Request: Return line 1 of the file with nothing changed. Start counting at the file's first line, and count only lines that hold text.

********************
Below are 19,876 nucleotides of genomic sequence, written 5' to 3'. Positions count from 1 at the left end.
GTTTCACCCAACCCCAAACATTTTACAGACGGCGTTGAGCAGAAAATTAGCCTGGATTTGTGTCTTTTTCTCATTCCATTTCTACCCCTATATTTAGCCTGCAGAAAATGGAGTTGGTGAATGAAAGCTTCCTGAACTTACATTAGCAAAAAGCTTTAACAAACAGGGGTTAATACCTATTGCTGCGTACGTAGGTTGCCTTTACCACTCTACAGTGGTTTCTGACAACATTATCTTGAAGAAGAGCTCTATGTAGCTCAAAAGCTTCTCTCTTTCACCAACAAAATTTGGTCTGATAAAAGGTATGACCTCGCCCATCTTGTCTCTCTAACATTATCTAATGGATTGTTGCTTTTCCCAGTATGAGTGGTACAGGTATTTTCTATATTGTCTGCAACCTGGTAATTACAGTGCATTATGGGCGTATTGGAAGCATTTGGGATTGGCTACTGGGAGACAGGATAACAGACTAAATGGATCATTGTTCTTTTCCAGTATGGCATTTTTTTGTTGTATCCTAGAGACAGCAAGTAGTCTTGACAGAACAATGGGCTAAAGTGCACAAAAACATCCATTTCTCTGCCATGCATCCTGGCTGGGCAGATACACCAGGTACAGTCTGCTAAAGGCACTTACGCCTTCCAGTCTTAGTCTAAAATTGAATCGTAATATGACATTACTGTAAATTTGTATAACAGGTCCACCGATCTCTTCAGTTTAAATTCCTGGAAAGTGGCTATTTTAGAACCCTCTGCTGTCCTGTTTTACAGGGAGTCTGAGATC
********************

Below are 19,876 nucleotides of genomic sequence, written 5' to 3'. Positions count from 1 at the left end.